Oil from spill in Brazil washes up in Rio state
Oil from a spill that has contaminated a stretch of Brazil's coast was detected in Rio de Janeiro state, the navy said Saturday, as President Jair Bolsonaro warned the country was preparing for the worst.
Some 300 grams—a small quantity of oil—were found far from the region's most famous beaches, in the sand in the town of Sao Joao da Barra, as the spill moves southward.
The town is located about 300 kilometers (180 miles) north of Rio de Janeiro, Brazil's tourism capital, and far from the state's most emblematic beaches such as Copacabana.
"The samples analyzed are compatible with the oil found on the northeast coast," the navy said in a statement.
On Saturday, Bolsonaro said that "we still don't know how much oil is left in the sea."
"In the worst case, if an oil tanker unloaded all of its cargo into the sea, less than 10 percent has reached our shores, which is why we are preparing for the worst," he said, speaking outside a military ceremony in Rio de Janeiro.
Patches of oil have turned up along a 2,000-kilometer stretch of Atlantic coastline, after oil started tarnishing beaches in Paraiba state in late August.
It has since spread dramatically and reached Espirito Santo state, which neighbors Rio.
Brazil's environmental protection agency Ibama has identified more than 700 locations where the coast has been contaminated.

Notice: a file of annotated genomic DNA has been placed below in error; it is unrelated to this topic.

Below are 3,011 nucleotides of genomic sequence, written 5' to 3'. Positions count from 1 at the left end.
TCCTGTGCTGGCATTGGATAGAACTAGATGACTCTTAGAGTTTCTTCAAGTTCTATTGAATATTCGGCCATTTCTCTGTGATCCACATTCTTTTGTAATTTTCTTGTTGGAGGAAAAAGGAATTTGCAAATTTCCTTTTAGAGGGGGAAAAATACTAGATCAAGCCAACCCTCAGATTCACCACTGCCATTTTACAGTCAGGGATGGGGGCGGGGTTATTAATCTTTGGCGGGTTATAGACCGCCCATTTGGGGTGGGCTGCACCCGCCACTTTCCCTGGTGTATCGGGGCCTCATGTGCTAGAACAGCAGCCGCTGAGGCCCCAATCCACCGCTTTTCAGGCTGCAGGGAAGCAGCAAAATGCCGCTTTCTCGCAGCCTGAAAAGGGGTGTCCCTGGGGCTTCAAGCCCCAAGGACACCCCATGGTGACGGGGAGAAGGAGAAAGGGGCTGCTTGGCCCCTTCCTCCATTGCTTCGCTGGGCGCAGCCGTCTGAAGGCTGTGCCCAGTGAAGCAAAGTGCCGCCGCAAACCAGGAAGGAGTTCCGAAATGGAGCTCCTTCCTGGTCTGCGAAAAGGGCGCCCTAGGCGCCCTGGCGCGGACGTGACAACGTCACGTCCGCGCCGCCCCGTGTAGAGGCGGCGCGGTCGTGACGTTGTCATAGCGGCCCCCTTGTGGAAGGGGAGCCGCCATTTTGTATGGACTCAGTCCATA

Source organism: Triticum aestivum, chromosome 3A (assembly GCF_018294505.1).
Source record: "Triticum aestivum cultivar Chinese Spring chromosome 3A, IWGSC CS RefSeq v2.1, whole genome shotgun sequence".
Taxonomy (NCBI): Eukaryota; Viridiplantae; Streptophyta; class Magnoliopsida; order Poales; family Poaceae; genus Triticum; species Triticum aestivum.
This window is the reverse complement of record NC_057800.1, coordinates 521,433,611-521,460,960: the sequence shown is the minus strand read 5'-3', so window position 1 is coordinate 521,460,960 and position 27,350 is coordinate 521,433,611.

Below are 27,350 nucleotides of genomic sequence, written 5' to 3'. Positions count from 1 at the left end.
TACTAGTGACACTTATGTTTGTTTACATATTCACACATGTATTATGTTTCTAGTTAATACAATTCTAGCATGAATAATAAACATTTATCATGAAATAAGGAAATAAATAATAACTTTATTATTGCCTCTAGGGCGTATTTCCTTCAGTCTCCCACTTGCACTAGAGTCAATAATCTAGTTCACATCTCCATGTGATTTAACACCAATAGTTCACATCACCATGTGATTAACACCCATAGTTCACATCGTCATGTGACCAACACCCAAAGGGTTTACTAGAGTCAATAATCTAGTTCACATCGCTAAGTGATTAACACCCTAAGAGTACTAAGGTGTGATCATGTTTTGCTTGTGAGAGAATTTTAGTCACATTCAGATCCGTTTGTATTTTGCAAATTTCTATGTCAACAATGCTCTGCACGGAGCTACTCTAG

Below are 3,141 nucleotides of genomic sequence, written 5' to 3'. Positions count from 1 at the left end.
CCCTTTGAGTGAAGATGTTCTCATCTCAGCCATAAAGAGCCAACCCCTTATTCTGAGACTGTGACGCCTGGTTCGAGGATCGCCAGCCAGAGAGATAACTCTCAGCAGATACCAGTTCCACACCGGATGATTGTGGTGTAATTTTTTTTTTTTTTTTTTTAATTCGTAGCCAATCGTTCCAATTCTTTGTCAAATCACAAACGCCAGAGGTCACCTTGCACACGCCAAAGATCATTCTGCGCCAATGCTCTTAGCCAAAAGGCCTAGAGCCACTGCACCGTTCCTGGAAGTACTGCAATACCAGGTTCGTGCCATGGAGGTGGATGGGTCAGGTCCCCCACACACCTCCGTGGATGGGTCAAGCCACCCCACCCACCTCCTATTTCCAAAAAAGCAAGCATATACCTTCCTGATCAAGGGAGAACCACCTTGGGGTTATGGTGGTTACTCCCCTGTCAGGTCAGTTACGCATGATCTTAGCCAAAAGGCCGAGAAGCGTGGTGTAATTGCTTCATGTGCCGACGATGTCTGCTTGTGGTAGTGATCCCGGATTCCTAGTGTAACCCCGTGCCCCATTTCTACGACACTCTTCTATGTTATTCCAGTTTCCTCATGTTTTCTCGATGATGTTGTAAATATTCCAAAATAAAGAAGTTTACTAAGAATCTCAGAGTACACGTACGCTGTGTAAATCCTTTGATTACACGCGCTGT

Workers and volunteers wearing rubber gloves are racing against time to clear beaches ahead of the country's peak tourism season.
According to the Navy, more than 4,500 tons of oil has been removed and more than 5,000 soldiers mobilized for cleaning operations.
The spill has proven deadly for dozens of types of animals, including turtles, and has also reached a humpback whale sanctuary off Bahia state, which has some of the country's richest biodiversity.
It is the third major environmental disaster to strike Brazil this year.
In recent months fires ravaged the Amazon rainforest and in January a mine dam collapsed in the southeast, spewing millions of tons of toxic waste across the countryside.
Early this month, the government named a Greek-flagged tanker as the "prime suspect" for being the source of the oil slicks.
The ship, "Bouboulina," took on oil in Venezuela and was headed for Singapore, it said.
The tanker's operators have denied the vessel was to blame.
© 2019 AFP